There’s too much downside to bringing Beltran back next season — he’s likely to decline, the roster will be inflexible, the young outfielders will be blocked, etc. — for the qualifying offer to be a serious consideration. Hopefully the Yankees realize this and decide to cash in on Beltran’s big season by trading him for a prospect or two at the deadline, rather than keep him and lose him for nothing after the season. Or worse, bring him back in 2017. This is a classic example of letting a player go a year early rather than a year late.

Sabathia’s strong start leads Yanks to 6-3 win over Astros

Well, if nothing else, at least the Yankees are not going down without a fight this year. They won their third straight game Tuesday night, beat the Astros 6-3 in Houston. I dunno if the Yankees have the talent to climb back into the postseason race, but I’m hoping they at least make things interesting these next few weeks.

(Bob Levey/Getty)
(Bob Levey/Getty)

Return of the Ace
That was CC Sabathia‘s best start in more than a month. He’d allowed at least four runs in each of his last six starts, but Tuesday night he rebounded to hold the Astros to two runs on four hits and two walks in 6.2 innings. The first run came on Marwin Gonzalez’s first inning homer, and the second came on Evan Gattis’ seventh inning homer. Sabathia retired 17 of 20 batters faced between dingers.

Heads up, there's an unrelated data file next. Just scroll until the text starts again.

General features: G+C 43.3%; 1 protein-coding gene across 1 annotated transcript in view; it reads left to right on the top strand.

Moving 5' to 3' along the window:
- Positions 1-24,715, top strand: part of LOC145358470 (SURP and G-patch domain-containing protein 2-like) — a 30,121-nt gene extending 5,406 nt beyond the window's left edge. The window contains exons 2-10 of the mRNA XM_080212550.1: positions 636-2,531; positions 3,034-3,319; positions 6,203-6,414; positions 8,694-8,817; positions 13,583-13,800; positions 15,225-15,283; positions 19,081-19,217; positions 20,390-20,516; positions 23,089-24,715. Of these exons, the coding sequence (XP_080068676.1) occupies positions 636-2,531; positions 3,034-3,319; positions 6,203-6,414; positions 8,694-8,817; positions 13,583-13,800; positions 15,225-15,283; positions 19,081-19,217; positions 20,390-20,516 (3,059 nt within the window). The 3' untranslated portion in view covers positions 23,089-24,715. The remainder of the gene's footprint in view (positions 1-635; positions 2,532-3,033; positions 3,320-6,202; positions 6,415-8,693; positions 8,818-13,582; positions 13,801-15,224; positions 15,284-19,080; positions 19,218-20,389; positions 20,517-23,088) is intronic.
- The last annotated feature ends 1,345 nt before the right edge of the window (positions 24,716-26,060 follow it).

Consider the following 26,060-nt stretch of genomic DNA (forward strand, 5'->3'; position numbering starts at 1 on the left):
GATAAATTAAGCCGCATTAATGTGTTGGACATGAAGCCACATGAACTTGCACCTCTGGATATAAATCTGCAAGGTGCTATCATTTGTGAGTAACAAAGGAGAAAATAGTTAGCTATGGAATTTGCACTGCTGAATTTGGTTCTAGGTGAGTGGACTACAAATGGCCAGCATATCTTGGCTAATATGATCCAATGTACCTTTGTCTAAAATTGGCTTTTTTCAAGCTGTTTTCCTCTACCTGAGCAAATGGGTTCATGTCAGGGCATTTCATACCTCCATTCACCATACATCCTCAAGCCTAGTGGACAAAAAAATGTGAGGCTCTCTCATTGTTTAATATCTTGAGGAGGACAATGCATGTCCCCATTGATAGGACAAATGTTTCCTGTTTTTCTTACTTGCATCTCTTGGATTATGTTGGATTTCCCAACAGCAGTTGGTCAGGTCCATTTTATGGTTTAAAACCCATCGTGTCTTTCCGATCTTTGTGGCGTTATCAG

I’m not sure there’s a way to confirm this, but it looked to me like Sabathia was doing a better job busting righties inside with his cutter than he had been the last few times out. He struck out five, and of his 15 ball-in-play outs, ten were recorded on the infield. There was a lot of weak contact. It’s not like Sabathia needed his defense to be great behind him. He kept the ball off the barrel like we saw earlier this season. I don’t know if it’ll last, but for at least this one night, Sabathia looked like the Sabathia we saw early in the season. It was pretty awesome. Way to go, CC.

Build a Lead
The first inning did not go well. Doug Fister needed nine pitches to retire the side in the top of the first, then Sabathia allowed the solo homer to Gonzalez to put the Yankees in a quick 1-0 hole. The offense went to work against Fister after that, forcing him to throw 31 pitches in the second and another 25 pitches in the third. They were on everything too. He had to work hard for those six outs.

The Yankees scored their two second inning runs because four of the first five batters reached base, and the one who didn’t reach drove in a run with a sacrifice fly. That was Didi Gregorius. Brian McCann and Mark Teixeira started the inning with a single and a double, respectively, then Starlin Castro and Chase Headley strung together singles to keep it going. Headley singled in the second run after Didi sac flied in the first.

(Bob Levey/Getty)
(Bob Levey/Getty)

The third inning run scored on Castro’s infield single, and man, those are the worse when you’re on the other side of it. I guess that means they’re the best when they go in your favor? Carlos Beltran scored that run after a single, a wild pitch, and a ground ball moved him to third. The Yankees were up 3-1 after three innings. Two innings later, they were up 6-1 thanks to the bottom of the order.